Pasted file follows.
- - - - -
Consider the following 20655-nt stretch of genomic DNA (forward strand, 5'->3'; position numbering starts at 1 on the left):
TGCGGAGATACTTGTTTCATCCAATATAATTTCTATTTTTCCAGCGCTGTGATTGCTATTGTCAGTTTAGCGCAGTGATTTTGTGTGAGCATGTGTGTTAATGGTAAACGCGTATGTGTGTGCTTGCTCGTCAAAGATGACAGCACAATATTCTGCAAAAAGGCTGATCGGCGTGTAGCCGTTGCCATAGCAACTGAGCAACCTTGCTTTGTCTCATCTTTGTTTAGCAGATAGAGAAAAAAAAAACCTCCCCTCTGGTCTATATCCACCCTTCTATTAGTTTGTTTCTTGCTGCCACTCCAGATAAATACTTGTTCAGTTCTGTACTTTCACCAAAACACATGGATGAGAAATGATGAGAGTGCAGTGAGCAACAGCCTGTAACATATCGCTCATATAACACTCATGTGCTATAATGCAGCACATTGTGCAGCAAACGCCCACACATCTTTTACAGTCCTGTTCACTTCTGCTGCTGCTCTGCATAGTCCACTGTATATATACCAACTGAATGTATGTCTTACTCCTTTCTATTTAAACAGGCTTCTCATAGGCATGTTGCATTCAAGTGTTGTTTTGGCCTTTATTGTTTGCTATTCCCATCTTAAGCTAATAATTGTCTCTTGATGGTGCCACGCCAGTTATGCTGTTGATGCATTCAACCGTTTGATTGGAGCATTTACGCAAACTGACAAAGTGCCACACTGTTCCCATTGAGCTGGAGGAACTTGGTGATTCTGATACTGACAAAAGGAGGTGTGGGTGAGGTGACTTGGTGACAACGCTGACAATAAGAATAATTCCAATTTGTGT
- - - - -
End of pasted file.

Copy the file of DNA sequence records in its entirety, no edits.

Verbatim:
Consider the following 20655-nt stretch of genomic DNA (forward strand, 5'->3'; position numbering starts at 1 on the left):
TGCGGAGATACTTGTTTCATCCAATATAATTTCTATTTTTCCAGCGCTGTGATTGCTATTGTCAGTTTAGCGCAGTGATTTTGTGTGAGCATGTGTGTTAATGGTAAACGCGTATGTGTGTGCTTGCTCGTCAAAGATGACAGCACAATATTCTGCAAAAAGGCTGATCGGCGTGTAGCCGTTGCCATAGCAACTGAGCAACCTTGCTTTGTCTCATCTTTGTTTAGCAGATAGAGAAAAAAAAAACCTCCCCTCTGGTCTATATCCACCCTTCTATTAGTTTGTTTCTTGCTGCCACTCCAGATAAATACTTGTTCAGTTCTGTACTTTCACCAAAACACATGGATGAGAAATGATGAGAGTGCAGTGAGCAACAGCCTGTAACATATCGCTCATATAACACTCATGTGCTATAATGCAGCACATTGTGCAGCAAACGCCCACACATCTTTTACAGTCCTGTTCACTTCTGCTGCTGCTCTGCATAGTCCACTGTATATATACCAACTGAATGTATGTCTTACTCCTTTCTATTTAAACAGGCTTCTCATAGGCATGTTGCATTCAAGTGTTGTTTTGGCCTTTATTGTTTGCTATTCCCATCTTAAGCTAATAATTGTCTCTTGATGGTGCCACGCCAGTTATGCTGTTGATGCATTCAACCGTTTGATTGGAGCATTTACGCAAACTGACAAAGTGCCACACTGTTCCCATTGAGCTGGAGGAACTTGGTGATTCTGATACTGACAAAAGGAGGTGTGGGTGAGGTGACTTGGTGACAACGCTGACAATAAGAATAATTCCAATTTGTGT